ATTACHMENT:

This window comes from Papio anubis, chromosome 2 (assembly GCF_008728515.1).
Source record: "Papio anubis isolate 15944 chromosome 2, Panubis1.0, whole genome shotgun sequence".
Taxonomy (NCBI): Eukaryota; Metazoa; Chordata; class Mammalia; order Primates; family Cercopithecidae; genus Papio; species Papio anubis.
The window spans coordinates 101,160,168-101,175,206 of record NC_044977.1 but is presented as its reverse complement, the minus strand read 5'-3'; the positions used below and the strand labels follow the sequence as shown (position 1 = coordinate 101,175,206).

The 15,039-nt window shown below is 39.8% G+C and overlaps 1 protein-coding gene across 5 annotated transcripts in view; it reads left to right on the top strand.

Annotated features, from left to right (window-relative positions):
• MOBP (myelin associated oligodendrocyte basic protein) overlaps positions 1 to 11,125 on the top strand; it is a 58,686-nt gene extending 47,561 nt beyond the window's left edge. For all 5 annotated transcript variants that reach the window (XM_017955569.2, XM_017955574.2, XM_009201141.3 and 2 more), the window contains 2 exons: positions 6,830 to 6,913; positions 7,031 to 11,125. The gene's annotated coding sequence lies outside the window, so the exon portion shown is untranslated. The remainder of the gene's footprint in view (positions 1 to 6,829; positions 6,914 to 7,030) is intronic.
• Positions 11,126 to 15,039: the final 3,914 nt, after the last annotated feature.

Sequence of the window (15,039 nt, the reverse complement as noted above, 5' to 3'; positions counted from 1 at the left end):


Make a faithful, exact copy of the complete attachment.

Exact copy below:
This window comes from Papio anubis, chromosome 2 (assembly GCF_008728515.1).
Source record: "Papio anubis isolate 15944 chromosome 2, Panubis1.0, whole genome shotgun sequence".
Taxonomy (NCBI): Eukaryota; Metazoa; Chordata; class Mammalia; order Primates; family Cercopithecidae; genus Papio; species Papio anubis.
The window spans coordinates 101,160,168-101,175,206 of record NC_044977.1 but is presented as its reverse complement, the minus strand read 5'-3'; the positions used below and the strand labels follow the sequence as shown (position 1 = coordinate 101,175,206).

The 15,039-nt window shown below is 39.8% G+C and overlaps 1 protein-coding gene across 5 annotated transcripts in view; it reads left to right on the top strand.

Annotated features, from left to right (window-relative positions):
• MOBP (myelin associated oligodendrocyte basic protein) overlaps positions 1 to 11,125 on the top strand; it is a 58,686-nt gene extending 47,561 nt beyond the window's left edge. For all 5 annotated transcript variants that reach the window (XM_017955569.2, XM_017955574.2, XM_009201141.3 and 2 more), the window contains 2 exons: positions 6,830 to 6,913; positions 7,031 to 11,125. The gene's annotated coding sequence lies outside the window, so the exon portion shown is untranslated. The remainder of the gene's footprint in view (positions 1 to 6,829; positions 6,914 to 7,030) is intronic.
• Positions 11,126 to 15,039: the final 3,914 nt, after the last annotated feature.

Sequence of the window (15,039 nt, the reverse complement as noted above, 5' to 3'; positions counted from 1 at the left end):